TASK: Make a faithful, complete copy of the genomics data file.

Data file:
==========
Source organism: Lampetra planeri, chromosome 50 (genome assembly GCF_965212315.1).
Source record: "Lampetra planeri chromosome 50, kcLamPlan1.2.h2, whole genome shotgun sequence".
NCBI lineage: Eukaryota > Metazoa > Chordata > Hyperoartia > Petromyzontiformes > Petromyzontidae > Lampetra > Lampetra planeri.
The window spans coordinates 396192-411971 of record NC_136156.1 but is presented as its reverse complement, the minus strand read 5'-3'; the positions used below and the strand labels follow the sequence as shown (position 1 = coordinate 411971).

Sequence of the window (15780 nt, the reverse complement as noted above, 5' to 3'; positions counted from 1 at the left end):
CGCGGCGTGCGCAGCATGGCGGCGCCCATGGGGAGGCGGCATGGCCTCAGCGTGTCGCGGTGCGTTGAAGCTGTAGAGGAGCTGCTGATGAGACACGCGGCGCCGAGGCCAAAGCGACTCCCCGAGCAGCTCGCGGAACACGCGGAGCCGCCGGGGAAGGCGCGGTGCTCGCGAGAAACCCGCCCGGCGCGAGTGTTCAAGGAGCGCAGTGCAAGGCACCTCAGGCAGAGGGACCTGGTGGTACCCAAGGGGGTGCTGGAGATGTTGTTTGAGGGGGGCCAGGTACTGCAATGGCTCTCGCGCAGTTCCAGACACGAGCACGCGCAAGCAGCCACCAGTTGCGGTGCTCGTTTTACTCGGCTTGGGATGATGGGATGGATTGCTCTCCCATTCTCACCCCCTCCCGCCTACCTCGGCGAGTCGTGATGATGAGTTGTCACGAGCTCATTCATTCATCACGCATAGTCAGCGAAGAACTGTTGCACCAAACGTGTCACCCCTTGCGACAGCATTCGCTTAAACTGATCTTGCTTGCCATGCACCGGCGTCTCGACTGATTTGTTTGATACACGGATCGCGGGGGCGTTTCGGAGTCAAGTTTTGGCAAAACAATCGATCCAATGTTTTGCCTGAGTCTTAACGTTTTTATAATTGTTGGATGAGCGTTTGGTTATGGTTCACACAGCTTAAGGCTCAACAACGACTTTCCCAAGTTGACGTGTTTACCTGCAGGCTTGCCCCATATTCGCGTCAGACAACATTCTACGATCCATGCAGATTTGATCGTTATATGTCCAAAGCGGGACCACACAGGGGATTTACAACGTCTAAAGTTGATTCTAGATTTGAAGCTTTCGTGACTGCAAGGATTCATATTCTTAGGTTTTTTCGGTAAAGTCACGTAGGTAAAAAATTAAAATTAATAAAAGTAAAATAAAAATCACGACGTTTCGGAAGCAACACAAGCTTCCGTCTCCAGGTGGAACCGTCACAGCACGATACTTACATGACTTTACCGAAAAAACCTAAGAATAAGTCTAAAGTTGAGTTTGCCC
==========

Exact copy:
Source organism: Lampetra planeri, chromosome 50 (genome assembly GCF_965212315.1).
Source record: "Lampetra planeri chromosome 50, kcLamPlan1.2.h2, whole genome shotgun sequence".
NCBI lineage: Eukaryota > Metazoa > Chordata > Hyperoartia > Petromyzontiformes > Petromyzontidae > Lampetra > Lampetra planeri.
The window spans coordinates 396192-411971 of record NC_136156.1 but is presented as its reverse complement, the minus strand read 5'-3'; the positions used below and the strand labels follow the sequence as shown (position 1 = coordinate 411971).

Sequence of the window (15780 nt, the reverse complement as noted above, 5' to 3'; positions counted from 1 at the left end):
CGCGGCGTGCGCAGCATGGCGGCGCCCATGGGGAGGCGGCATGGCCTCAGCGTGTCGCGGTGCGTTGAAGCTGTAGAGGAGCTGCTGATGAGACACGCGGCGCCGAGGCCAAAGCGACTCCCCGAGCAGCTCGCGGAACACGCGGAGCCGCCGGGGAAGGCGCGGTGCTCGCGAGAAACCCGCCCGGCGCGAGTGTTCAAGGAGCGCAGTGCAAGGCACCTCAGGCAGAGGGACCTGGTGGTACCCAAGGGGGTGCTGGAGATGTTGTTTGAGGGGGGCCAGGTACTGCAATGGCTCTCGCGCAGTTCCAGACACGAGCACGCGCAAGCAGCCACCAGTTGCGGTGCTCGTTTTACTCGGCTTGGGATGATGGGATGGATTGCTCTCCCATTCTCACCCCCTCCCGCCTACCTCGGCGAGTCGTGATGATGAGTTGTCACGAGCTCATTCATTCATCACGCATAGTCAGCGAAGAACTGTTGCACCAAACGTGTCACCCCTTGCGACAGCATTCGCTTAAACTGATCTTGCTTGCCATGCACCGGCGTCTCGACTGATTTGTTTGATACACGGATCGCGGGGGCGTTTCGGAGTCAAGTTTTGGCAAAACAATCGATCCAATGTTTTGCCTGAGTCTTAACGTTTTTATAATTGTTGGATGAGCGTTTGGTTATGGTTCACACAGCTTAAGGCTCAACAACGACTTTCCCAAGTTGACGTGTTTACCTGCAGGCTTGCCCCATATTCGCGTCAGACAACATTCTACGATCCATGCAGATTTGATCGTTATATGTCCAAAGCGGGACCACACAGGGGATTTACAACGTCTAAAGTTGATTCTAGATTTGAAGCTTTCGTGACTGCAAGGATTCATATTCTTAGGTTTTTTCGGTAAAGTCACGTAGGTAAAAAATTAAAATTAATAAAAGTAAAATAAAAATCACGACGTTTCGGAAGCAACACAAGCTTCCGTCTCCAGGTGGAACCGTCACAGCACGATACTTACATGACTTTACCGAAAAAACCTAAGAATAAGTCTAAAGTTGAGTTTGCCC